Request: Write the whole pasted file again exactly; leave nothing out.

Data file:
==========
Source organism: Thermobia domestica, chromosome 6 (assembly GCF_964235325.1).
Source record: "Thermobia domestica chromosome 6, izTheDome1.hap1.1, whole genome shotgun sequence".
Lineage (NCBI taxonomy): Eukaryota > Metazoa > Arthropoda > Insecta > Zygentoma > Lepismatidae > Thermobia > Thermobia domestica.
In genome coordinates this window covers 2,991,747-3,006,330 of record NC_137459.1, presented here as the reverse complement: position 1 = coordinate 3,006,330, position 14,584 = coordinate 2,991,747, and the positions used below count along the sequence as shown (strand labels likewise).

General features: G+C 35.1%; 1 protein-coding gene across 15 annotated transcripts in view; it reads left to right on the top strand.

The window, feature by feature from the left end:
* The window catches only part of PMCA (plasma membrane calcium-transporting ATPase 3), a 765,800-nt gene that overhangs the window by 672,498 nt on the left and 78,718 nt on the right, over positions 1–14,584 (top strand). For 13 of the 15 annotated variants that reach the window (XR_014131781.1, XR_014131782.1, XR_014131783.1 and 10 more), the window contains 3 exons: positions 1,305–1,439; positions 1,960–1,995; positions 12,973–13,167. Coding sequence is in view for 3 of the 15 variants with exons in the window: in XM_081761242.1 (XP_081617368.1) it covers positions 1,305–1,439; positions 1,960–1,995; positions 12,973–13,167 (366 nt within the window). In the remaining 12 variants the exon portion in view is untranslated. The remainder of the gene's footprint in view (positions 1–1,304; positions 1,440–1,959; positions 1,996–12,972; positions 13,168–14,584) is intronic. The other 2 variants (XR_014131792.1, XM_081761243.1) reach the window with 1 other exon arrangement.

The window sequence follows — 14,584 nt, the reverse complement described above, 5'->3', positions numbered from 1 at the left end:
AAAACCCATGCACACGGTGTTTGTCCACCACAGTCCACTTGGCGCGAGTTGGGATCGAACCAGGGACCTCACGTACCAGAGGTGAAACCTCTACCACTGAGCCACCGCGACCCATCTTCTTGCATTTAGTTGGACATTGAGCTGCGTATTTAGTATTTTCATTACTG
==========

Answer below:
Source organism: Thermobia domestica, chromosome 6 (assembly GCF_964235325.1).
Source record: "Thermobia domestica chromosome 6, izTheDome1.hap1.1, whole genome shotgun sequence".
Lineage (NCBI taxonomy): Eukaryota > Metazoa > Arthropoda > Insecta > Zygentoma > Lepismatidae > Thermobia > Thermobia domestica.
In genome coordinates this window covers 2,991,747-3,006,330 of record NC_137459.1, presented here as the reverse complement: position 1 = coordinate 3,006,330, position 14,584 = coordinate 2,991,747, and the positions used below count along the sequence as shown (strand labels likewise).

General features: G+C 35.1%; 1 protein-coding gene across 15 annotated transcripts in view; it reads left to right on the top strand.

The window, feature by feature from the left end:
* The window catches only part of PMCA (plasma membrane calcium-transporting ATPase 3), a 765,800-nt gene that overhangs the window by 672,498 nt on the left and 78,718 nt on the right, over positions 1–14,584 (top strand). For 13 of the 15 annotated variants that reach the window (XR_014131781.1, XR_014131782.1, XR_014131783.1 and 10 more), the window contains 3 exons: positions 1,305–1,439; positions 1,960–1,995; positions 12,973–13,167. Coding sequence is in view for 3 of the 15 variants with exons in the window: in XM_081761242.1 (XP_081617368.1) it covers positions 1,305–1,439; positions 1,960–1,995; positions 12,973–13,167 (366 nt within the window). In the remaining 12 variants the exon portion in view is untranslated. The remainder of the gene's footprint in view (positions 1–1,304; positions 1,440–1,959; positions 1,996–12,972; positions 13,168–14,584) is intronic. The other 2 variants (XR_014131792.1, XM_081761243.1) reach the window with 1 other exon arrangement.

The window sequence follows — 14,584 nt, the reverse complement described above, 5'->3', positions numbered from 1 at the left end:
AAAACCCATGCACACGGTGTTTGTCCACCACAGTCCACTTGGCGCGAGTTGGGATCGAACCAGGGACCTCACGTACCAGAGGTGAAACCTCTACCACTGAGCCACCGCGACCCATCTTCTTGCATTTAGTTGGACATTGAGCTGCGTATTTAGTATTTTCATTACTG